The Daily Iowan

Rapper Eink faces challenges in achieving stardom

Inspired by stereotype-breaking rappers, a UI international student is finding his place in the hip-hop world.

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Rapper Eink faces challenges in achieving stardom

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Queenie Zhou

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During the weekdays, Eink is an ordinary University of Iowa student who runs from class to class, but on the weekends, he lights up the stage with hundreds of people in the audience.

Eink, whose real name is Imran Kaiser, is an ambitious 21-year-old Chinese rapper from Ürümqi in northwestern China who has stirred up a zeal for Chinese rap at the UI.

The UI junior said he has faced challenges in living out his passion, from struggling with cultural differences in making music to dealing with his parents’ doubt about his career path.

From the beginning of his artistic career, Eink has constantly faced the decision of how to communicate his story. He discovered an interest in rap as a high-school freshman while he was in China. Eminem, a white rapper who broke the stereotype of African Americans’ dominant position in hip-hop, inspired the budding artist.

Eink started tracking everything about Eminem’s music and learning his songs. In school, he got to know peers who had experience rapping with a crew.

In Eink’s sophomore year, he accepted an invitation from a local music company, Xinshengzhizao, to join its project of a three-person rap crew, August.

The group intended to rap in different languages: English, Mandarin, and the Uygur language (the major language of the ethnic minority). However, the group members eventually found that their choices of language didn’t cater to the music market; they discovered that most people prefer to listen to music in their own language or in a familiar language.

After he graduated from high school, his love for American culture, especially hip-hop music, prompted Eink to attend college in the U.S.

Eink once hesitated to pursue his dream of becoming a professional rapper because of his family. He started out as a business major, expecting to enjoy the classes and explore an unknown area.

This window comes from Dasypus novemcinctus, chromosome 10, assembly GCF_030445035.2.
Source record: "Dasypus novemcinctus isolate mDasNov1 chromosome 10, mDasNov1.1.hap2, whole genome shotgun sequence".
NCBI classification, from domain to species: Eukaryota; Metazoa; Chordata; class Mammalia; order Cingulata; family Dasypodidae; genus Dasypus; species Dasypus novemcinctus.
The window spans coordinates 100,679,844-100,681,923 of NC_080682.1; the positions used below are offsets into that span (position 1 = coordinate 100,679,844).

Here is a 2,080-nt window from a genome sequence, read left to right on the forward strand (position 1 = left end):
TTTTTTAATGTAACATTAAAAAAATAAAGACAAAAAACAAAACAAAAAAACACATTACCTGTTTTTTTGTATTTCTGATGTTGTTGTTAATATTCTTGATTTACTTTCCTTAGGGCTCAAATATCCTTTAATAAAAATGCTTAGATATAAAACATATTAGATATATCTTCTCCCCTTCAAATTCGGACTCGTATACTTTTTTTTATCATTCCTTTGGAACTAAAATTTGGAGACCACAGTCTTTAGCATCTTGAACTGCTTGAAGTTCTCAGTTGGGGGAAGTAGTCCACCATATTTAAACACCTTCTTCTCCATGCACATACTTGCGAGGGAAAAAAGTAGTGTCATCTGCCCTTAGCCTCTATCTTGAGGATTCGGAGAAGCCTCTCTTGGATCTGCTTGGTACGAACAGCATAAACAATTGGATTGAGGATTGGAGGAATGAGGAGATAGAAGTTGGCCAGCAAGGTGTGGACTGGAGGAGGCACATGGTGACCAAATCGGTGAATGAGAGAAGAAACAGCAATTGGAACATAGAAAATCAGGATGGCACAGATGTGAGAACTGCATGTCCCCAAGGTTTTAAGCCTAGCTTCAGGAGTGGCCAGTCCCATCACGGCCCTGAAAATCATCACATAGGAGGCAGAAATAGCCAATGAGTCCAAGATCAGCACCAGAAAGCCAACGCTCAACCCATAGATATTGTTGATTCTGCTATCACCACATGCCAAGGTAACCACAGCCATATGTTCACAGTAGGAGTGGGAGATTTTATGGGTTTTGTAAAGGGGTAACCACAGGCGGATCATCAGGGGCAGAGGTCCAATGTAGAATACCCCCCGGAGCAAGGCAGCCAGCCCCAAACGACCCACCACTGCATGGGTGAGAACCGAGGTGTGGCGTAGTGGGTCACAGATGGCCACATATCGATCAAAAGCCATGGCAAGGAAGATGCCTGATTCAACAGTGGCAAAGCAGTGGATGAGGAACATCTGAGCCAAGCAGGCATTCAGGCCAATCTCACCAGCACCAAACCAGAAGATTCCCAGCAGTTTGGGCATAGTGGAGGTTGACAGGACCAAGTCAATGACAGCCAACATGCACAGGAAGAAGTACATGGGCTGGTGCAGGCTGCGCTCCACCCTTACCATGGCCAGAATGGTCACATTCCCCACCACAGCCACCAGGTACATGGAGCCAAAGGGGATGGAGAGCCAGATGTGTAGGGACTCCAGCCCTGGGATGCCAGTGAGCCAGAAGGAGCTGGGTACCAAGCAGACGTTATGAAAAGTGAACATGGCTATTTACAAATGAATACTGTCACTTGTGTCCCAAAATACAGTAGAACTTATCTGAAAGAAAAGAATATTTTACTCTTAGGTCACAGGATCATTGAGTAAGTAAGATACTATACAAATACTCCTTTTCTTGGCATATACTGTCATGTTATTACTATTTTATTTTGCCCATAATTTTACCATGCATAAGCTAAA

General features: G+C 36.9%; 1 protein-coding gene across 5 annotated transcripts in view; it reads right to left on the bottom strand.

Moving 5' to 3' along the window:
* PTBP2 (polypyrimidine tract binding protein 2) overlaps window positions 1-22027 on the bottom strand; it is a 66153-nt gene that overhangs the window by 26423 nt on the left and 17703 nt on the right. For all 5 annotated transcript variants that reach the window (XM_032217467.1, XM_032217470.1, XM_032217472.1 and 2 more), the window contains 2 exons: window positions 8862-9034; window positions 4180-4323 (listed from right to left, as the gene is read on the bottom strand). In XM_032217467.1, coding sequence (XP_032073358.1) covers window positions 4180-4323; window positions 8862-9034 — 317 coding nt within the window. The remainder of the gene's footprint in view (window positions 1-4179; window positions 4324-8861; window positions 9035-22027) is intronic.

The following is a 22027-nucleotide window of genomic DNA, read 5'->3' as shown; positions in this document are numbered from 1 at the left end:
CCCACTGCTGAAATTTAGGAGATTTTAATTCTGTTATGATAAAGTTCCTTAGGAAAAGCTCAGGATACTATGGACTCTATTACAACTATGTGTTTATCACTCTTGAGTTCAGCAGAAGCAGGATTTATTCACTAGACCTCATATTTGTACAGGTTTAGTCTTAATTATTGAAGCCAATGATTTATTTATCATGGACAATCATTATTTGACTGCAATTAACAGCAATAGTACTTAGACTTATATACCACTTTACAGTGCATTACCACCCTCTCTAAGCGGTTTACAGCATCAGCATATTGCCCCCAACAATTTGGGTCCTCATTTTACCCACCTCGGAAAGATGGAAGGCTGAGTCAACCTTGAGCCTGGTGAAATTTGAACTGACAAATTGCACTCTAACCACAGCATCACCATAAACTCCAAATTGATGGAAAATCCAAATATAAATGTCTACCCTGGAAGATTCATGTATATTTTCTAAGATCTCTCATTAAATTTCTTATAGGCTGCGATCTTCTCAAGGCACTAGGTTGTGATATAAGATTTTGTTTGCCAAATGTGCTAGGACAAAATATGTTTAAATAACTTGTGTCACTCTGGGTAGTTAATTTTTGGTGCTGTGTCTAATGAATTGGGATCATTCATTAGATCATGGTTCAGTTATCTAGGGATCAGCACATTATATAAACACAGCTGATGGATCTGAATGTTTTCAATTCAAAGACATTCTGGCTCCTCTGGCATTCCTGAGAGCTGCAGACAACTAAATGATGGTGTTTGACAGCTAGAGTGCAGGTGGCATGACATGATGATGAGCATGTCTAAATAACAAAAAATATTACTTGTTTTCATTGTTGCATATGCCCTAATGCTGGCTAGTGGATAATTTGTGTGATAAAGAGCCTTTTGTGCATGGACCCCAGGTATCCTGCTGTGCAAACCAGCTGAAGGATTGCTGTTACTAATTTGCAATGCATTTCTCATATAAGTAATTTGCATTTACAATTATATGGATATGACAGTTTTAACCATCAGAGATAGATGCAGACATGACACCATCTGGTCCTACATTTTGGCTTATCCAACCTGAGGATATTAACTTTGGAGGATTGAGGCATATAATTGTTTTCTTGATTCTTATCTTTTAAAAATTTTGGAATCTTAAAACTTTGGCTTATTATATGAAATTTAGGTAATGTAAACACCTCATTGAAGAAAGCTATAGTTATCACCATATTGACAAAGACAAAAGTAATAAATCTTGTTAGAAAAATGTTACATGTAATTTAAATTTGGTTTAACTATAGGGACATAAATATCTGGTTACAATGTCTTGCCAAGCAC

However, he felt conflicted after not enjoying the first week of classes. He loved music, but his parents, who are both doctors, worried if he could feed himself in the future as an artist. They wished he could live a steady life.

By the second week, Eink decided to change his major to global-public health. Eink said it’s completely different from what he wants to do.

“… I don’t want to upset my parents,” he said. “They don’t want me to be unable to afford meals as a poor artist. But I’ll still try to use my music to prove I can feed myself.”

Eink did not start performing at the UI until last fall, when he saw a music competition on campus held by the Chinese Students and Scholars Association. He gave it a shot and finished in first place.

His outstanding performance in the competition resulted in an invitation to join the Chinese Music Club. The next month, the Chinese Students and Scholars Association took the top three performers, including Eink, to the University of Wisconsin-Madison for a bigger music competition with singers from five other universities.

Eink has received invaluable guidance from his two mentors, LIL-EM and AIR, who became big hits from the show “Rap of China.”

LIL-EM is the brother of one of the members of Eink’s début rap crew, August. He offered the group his personal music studio in Ürümqi, saving the young artists a lot of money. AIR, who occasionally performed at the same events, also provided Eink a lot of personal insight.

“A rapper should not betray their original motivation of loving rap,” Eink recalls being told. “Some people might luckily become known, but it won’t last long.”

Eink said AIR also taught him to jot inspiration down whenever it occurs, because the only way to compare a rapper’s ability to others is how much work the rapper has collected. Advice from these rappers has long resonated with Eink, helping him create 14 pieces of work so far.

Although Eink has gained recognition in schools and university organizations, the reality of being a superstar is still far away, in both China and the U.S.

In China, hip-hop is strictly censored. Any songs containing sensitive words or drug references are not allowed to be published. The government may even block problematic artists from working in the industry, banning “low-taste content,” which includes hip-hop culture and musicians, celebrities, actors, and other performers with tattoos, or those whose lifestyle is considered problematic.

Despite the restrictions, he tries to write more songs in his NetEase Cloud Music, a popular music platform in China, and he continues to seek to build a bridge that connects Asian and American hip-hop culture.

But the challenges hardly faze Eink as he continues to chart a path at his own pace: “I hope to earn my own place in the Chinese rap industry.”

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